Introduction to Functional Programming with Javascript

In this article I would like to show you how you can use functional programming with JavaScript. Write your code avoiding iteration, start using map, reduce and filter in order to have less complexity and a more readable code.

When you finish reading this article, you will be ready to use JavaScript functional features.

Functional Programming

It was the first programming paradigm to be created and the last one to be adopted. In the beginning the computers did not have significant processing power, so they could not afford the fact that function calls are more expensive than simple loops. This is one of the reasons it took so long for functional programming to gain popularity.

The functional programming concept is to think how we can express the code in terms of functions, input and outputs. Instead of objects and step-by-step instructions. It also focus on being declarative and explicit, rather than imperative and encapsulated state.

Its approach is to have immutable data, so it helps you not changing things that you didn’t mean to. For example: if you want to replace an object in an array, you map through it and returns a new array. You don’t replace the object in the same array, as you may do in imperative programming. This way debugging your code is going to be easier. But, there is a downside, as things get bigger you may have efficiency problems.

Functions Are First-Class Citizens

Javascript treats functions as values, so you can assign functions, pass them as parameters and return them in functions.

let characterName = (name) => console.log(name);

characterName('Batman'); //Batman

Higher-Order Functions

Those are functions that can return a function or take other functions as arguments. This feature allow us to use function composition. So now you can replace big loops with composed functions. And, you can break the problem in small parts, solving each part with a function and those can be reused in another circumstances.

const characters = [
  { name: 'Alfred', occupation: 'Butler', villain: false},
  { name: 'Batman', occupation: 'CEO of Wayne Enterprises', villain: false},
  { name: 'Harley Quinn', occupation: 'Former psychiatrist', villain: true},
  { name: 'Joker', occupation: 'Villain', villain: true}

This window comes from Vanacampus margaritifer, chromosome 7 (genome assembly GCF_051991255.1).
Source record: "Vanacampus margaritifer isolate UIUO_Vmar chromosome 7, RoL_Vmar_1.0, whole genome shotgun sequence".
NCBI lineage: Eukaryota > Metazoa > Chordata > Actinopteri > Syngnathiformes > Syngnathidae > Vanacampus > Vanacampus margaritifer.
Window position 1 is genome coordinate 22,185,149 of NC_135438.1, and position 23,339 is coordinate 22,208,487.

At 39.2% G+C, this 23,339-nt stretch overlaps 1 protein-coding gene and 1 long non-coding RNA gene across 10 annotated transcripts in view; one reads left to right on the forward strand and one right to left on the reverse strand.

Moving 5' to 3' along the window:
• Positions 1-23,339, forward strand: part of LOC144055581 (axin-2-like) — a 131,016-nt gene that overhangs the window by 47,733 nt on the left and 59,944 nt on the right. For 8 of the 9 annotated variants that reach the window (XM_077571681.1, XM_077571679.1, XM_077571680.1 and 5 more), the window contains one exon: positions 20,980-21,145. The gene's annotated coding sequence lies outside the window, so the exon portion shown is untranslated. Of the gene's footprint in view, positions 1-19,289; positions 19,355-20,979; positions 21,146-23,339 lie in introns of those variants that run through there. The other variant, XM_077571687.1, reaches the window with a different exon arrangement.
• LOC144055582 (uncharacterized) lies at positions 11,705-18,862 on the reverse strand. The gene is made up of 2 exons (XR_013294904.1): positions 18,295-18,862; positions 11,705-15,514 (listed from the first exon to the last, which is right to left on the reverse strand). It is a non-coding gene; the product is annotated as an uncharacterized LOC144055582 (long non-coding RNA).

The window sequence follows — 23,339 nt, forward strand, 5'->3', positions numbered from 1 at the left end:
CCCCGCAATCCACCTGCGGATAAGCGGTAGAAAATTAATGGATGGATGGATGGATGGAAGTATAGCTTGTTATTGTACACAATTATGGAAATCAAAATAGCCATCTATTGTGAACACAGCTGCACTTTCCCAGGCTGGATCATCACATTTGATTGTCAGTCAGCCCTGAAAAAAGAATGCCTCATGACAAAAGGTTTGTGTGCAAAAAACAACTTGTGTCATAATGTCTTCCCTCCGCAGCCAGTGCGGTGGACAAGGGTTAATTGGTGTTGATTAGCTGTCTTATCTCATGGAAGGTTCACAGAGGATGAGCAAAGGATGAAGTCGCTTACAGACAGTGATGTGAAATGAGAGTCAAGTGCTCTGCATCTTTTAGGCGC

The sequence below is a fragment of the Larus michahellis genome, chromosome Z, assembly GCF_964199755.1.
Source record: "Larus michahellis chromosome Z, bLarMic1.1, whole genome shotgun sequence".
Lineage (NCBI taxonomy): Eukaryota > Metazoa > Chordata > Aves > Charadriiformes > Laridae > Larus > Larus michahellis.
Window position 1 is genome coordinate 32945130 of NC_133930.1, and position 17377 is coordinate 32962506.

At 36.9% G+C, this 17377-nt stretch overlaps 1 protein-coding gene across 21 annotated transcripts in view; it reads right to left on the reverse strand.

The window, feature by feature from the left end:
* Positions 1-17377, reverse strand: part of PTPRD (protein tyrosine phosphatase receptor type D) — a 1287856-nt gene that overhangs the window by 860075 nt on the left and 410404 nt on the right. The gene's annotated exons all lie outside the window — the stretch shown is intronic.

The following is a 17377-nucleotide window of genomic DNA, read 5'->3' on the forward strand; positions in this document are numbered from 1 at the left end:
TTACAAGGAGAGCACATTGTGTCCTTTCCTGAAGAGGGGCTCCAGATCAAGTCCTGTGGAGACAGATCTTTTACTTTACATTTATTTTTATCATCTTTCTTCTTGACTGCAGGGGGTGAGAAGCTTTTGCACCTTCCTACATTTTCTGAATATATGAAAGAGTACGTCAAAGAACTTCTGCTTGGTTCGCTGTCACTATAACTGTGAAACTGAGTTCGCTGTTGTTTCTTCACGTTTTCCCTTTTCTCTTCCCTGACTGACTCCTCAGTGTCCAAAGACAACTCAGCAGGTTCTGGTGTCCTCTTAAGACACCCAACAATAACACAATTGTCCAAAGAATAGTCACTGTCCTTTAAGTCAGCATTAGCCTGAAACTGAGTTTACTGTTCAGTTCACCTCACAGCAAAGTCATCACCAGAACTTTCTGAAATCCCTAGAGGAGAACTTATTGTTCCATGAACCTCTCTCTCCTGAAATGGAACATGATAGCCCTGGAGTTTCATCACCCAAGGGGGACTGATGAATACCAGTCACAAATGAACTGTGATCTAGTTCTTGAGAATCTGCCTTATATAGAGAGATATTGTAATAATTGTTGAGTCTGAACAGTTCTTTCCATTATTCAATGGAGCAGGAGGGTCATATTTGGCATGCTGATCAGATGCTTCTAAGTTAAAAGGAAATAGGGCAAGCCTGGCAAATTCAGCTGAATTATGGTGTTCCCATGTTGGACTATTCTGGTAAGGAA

];
const villainName = [];

for (let character of characters) {
  if (character.villain)
    villainName.push(character.name);
}

console.log(villainName); // [ 'Harley Quinn', 'Joker' ]
const villain = (character) => {
  return character.villain;
};

const name = (character) => {
  return character.name;
};

const villainNames = characters.filter(villain).map(name);
console.log(villainNames); // [ 'Harley Quinn', 'Joker' ]

Closures

The MDN definition for closure is:

Closures are functions that refer to independent (free) variables. In other words, the function defined in the closure ‘remembers’ the environment in which it was created.

Let’s illustrate this concept:

const characterQuote = () => {

  const quote = 'I am Batman';

  const display = () => {
    return console.log(`${quote}`);
  };
  display();
};

characterQuote();

Map, Reduce and Filter

Here it is a image to illustrate how this concepts work. I have all my ingredients to make a sandwich. So, I take each one at a time and chop it (map). After that, I can piece the ingredients together (reduce). And if you don’t like tomato, don’t let it pass (filter).

Map

Applies a function to all the array’s elements and returns a new array with the returned values.

Here we use the JavaScript implementation for map.

const characters = [
  { name: 'Alfred', occupation: 'Butler'},
  { name: 'Batman', occupation: 'CEO of Wayne Enterprises'},
  { name: 'Harley Quinn', occupation: 'Former psychiatrist'},
  { name: 'Joker', occupation: 'Vilain'}
];

const occupations = characters.map((character) => {
  return character.occupation;
});